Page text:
DD: What are your major poetic inspirations for your work?

MF: …Definitely, Langston Hughes, Tato Laviera, Sandra Maria Estevez. Going back into sort of one poet who has made me feel seen as a writer? …Particularly like African American poets, Afro-Latinx poets, and especially the new Puerto Rican poets. Which were my first foray into Puerto Rican literature. So definitely… some of those folks who made me feel seen a lot earlier in my writing. More recently, I would definitely say John Murillo, who his first book, Up Jump the Boogie, was huge for me, as far as looking at …How we can remix form to a certain degree. Probably I would also say someone like Aracelis Girmay. Again…her first book, Teeth, was something that really spoke to me, as far as how we capture everything around us. How we document all of the spaces that we come from and all the spaces that we occupy.

DD: As a mixed person, how do you see your identity in your poetry?

MF: It's interesting, to me, cause like, obviously my father is mixed race, and so I guess, by default, I am also mixed race. But, I, more often than not, I choose to say culturally mixed. Or even, I guess ethnically mixed instead of racially mixed. My parents are of African descent. My father just by way of the Caribbean and my mother by way of the U.S. And so, before anything else, I'm black. That's a reality that has stuck with me in a lot of different spaces that I'm very quickly reminded of in different spaces. …When I enter a space my body sort of announces itself as black. And so, in terms of identity, racially, although technically my father's mixed race, I would technically also be mixed race, like I see myself first and foremost as black and then it just goes into sort of the different cultural spaces of blackness that my parents occupy. When looking at my mother I go more specifically into African American, black American, when I'm looking at my father I go more specifically into Puerto Rican and Jamaican.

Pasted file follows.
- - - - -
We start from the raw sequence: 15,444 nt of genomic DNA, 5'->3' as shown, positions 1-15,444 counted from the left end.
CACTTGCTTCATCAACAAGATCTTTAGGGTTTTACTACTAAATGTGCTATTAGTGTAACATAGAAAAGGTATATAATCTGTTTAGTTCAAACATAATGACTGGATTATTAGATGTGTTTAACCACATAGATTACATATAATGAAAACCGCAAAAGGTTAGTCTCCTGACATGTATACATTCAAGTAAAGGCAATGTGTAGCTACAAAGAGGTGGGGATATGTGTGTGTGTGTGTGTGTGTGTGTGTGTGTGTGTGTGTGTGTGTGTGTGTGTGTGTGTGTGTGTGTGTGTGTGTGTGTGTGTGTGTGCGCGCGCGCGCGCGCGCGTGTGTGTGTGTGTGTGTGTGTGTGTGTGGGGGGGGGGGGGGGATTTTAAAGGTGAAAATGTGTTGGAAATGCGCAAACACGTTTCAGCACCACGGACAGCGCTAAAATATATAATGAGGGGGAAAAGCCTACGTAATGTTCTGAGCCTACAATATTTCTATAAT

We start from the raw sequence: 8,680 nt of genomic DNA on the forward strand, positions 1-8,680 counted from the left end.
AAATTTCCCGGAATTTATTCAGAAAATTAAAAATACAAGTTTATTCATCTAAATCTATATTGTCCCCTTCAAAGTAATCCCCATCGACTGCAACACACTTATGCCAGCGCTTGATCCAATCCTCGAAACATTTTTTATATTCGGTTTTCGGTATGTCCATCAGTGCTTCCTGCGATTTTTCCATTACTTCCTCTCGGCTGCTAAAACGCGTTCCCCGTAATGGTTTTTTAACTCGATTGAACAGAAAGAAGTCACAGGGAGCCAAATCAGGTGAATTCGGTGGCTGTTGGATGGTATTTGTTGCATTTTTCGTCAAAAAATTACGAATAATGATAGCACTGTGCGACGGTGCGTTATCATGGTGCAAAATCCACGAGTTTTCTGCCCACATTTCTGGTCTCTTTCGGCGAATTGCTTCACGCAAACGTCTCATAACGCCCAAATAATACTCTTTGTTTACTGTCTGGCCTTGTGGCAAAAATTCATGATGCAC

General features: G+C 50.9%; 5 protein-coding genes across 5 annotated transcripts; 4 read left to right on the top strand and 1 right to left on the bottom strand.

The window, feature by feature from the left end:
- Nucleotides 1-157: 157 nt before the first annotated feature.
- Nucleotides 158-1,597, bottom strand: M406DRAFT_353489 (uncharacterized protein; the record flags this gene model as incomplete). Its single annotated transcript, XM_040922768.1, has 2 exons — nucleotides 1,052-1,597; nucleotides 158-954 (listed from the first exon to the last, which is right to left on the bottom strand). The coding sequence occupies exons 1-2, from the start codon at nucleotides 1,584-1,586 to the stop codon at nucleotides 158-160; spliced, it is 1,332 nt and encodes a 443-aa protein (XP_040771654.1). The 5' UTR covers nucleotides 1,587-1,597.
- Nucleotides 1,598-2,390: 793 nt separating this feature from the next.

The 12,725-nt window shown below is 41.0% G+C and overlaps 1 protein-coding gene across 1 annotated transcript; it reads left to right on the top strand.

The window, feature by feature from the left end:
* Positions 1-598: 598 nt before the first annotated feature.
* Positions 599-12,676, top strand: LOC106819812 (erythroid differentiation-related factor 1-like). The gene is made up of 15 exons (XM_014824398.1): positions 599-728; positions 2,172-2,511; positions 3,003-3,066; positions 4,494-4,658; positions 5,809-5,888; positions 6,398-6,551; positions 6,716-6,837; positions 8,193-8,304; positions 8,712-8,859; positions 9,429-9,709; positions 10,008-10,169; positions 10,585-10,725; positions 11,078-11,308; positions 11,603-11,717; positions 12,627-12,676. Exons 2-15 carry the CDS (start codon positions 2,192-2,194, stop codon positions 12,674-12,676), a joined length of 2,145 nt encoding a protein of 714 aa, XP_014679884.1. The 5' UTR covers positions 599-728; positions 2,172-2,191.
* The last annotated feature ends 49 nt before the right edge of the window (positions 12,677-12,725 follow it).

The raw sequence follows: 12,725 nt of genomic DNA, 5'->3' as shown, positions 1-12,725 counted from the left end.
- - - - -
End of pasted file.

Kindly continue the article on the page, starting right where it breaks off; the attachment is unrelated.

DD: I love that “culturally mixed” … I think it's an important thing … definitely in the naming like in your book, people will say "oh you have a white mother" just because they assume … from [you] visually … we have all these naming policies now, but everyone still defaults to the same strict parameters.